• “Michael Collins: Didn’t matter. Let’s be honest, even if Woods had finished last at Zozo and gone 0-3 at the Presidents Cup, all everyone would do is make excuses for why those didn’t matter and “blah blah blah” is why Tiger is going to shatter 2019. It’s Tiger Woods — when do all of us not overreact? Or does everyone forget “experts” picking him to win the 2014 PGA Championship at Valhalla after back surgery and a WD at the Bridgestone Invitational two weeks earlier?”

Full piece.

9. Moment of Zen: Smoltz’s standing putter
Geoff Shackelford…”I’m guessing the folks who didn’t like pro golfers leaving the flag in to putt-remember those days!-won’t be approving of the Bloodline putter use on grand stages…The look has always been of genuine hacker who watched an infomercial, but now with John Smoltz doing this en route to the Diamond Resorts win, might it have received a vote of legitimacy?”

 

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2020 Ping Heppler putters

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Say hello to the all-new 2020 Heppler putter family from Ping Golf.

Ping has always pushed the technology envelope, especially when it comes to putters and manufacturing techniques. The Heppler putters are no exception and are a combination of (big breath in)

  • State of the art manufacturing processes
  • Acoustically tuned high MOI shapes
  • Multi-material construction
  • Analysis-driven alignment tools
  • Fully customizable—including off-the-shelf length adjustability

Beyond just the technology, the new putters are also a tribute to Ping’s long-standing commitment to honoring heritage, family, and the individuals that helped build the company from a garage startup to one of the world’s largest golf club manufacturers.

From Ping:

The Heppler putter family is named in honor of Rick Heppler, a longtime Ping employee who began his career with the company as a teenager in 1966. The son of a General Electric co-worker of Ping Founder Karsten Solheim, Rick was hired by Karsten to help John A. Solheim build putters in the family garage. Rick eventually held several management positions at Karsten Manufacturing Corporation before passing away in a motorcycle accident in 2013.

“Rick was part of the Ping family for almost 50 years,” said John. “He was a dear friend who contributed greatly to our success in all that he did. Naming this putter series after him is a tribute to his dedication to our company and its employees.”

Solid-face technology

Maybe it’s a bit of a stretch to call a flat putter face “technology,” but if we look past whether it is or isn’t, the reasoning behind the Heppler series departing from the TR (True Roll) face makes sense. The first being louder audible feedback for players that struggle with distance control. The second: to provide more options.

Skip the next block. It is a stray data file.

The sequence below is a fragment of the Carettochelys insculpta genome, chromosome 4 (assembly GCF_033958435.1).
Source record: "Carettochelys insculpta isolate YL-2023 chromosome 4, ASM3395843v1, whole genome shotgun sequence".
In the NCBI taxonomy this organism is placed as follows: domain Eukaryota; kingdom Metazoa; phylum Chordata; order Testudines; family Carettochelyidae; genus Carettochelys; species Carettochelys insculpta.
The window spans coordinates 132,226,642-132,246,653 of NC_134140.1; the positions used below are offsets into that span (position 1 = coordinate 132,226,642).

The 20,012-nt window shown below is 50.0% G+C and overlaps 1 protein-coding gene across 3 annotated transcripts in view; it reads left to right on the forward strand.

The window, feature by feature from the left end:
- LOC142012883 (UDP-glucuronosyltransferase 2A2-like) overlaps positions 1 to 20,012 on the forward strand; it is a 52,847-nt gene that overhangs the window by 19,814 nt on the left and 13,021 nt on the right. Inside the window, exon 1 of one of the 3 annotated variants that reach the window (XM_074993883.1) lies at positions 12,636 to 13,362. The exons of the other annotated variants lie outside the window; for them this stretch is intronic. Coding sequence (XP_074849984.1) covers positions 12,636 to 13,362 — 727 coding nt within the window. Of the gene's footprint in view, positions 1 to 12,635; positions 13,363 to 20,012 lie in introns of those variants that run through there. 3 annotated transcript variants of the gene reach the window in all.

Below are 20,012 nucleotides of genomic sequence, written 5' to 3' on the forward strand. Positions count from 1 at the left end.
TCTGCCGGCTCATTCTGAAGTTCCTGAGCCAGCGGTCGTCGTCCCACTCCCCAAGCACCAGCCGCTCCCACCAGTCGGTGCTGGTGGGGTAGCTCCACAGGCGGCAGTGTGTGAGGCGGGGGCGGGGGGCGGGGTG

“We saw a high percentage of testers improve their ‘Strokes Gained’ results with a Heppler model, indicating that many golfers prefer the firmer sound and feel of a solid-face design,”
said Solheim. “We see the new putters as an appealing alternative to our Sigma 2 series, which offers a softer feel and sound through its dual-durometer insert and TR face technology. Our primary goal is to provide golfers a custom-fit putter with their desired feel and sound while delivering the performance and consistency they need to hole more putts.”

Multiple materials, multiple faces

To boost the MOI of each model in the Heppler Series, Ping used a combination of steel and aluminium parts to push weight to the perimeter of the designs. To create precise geometry, the engineers at Ping decided to use a high-pressure casting technique to better position weight around the heads to increase performance, which was especially useful when creating the highest MOI Tomcat 14

“The advantage of pressure casting is we can achieve highly precise design details while allowing our engineers much greater freedom to position weight where it benefits the putter’s performance the most,” said Solheim.

Let’s touch on the face for a moment. You’ll quickly notice the face material changes throughout the putter line, from either aluminum or steel, depending on the model. The reason behind the shifting face materials is based on positioning mass in each head to maximize forgiveness and optimize the center of gravity.

Adjustable-length shaft and grip options

As with the Sigma 2 putter, Ping is continuing to offer the adjustable length shaft in the Heppler; giving golfers the ability to customize length between 32 and 36 inches to fit their stroke and posture. The difference between previous versions of the shaft is the new Heppler putter shafts are finished in black chrome. For the consumer, Ping has made adjusting length a quick and simple process by simply placing the included adjustment tool into the top of the grip and turn until the putter reaches the desired length.

The are four Ping stock grip designs available to allow golfers to find their optimal fit and feel.

  • The PP59 is the standard grip, and its shape is inspired by the popular PP58.
  • The Midsized PP60 is lightweight and designed to fit comfortably into the contours of the hands with flats on the top and sides.
  • The PP61 is slightly heavier than the P60 and has a more exaggerated pistol shape.
  • The PP62, is larger and more rounded to reduce hand movement during the stroke while still remaining lightweight.

Price, availability

Starting today, January, 20 the Heppler putter are available for pre-order.

The designs include; Anser 2, ZB3, Piper C, Tyne 3, Fetch, Ketsch, Floki, Tomcat 14, and Piper Armlock.

Depending on the model, the putters range from $245 for the blade styles to $270 for the higher MOI Designs.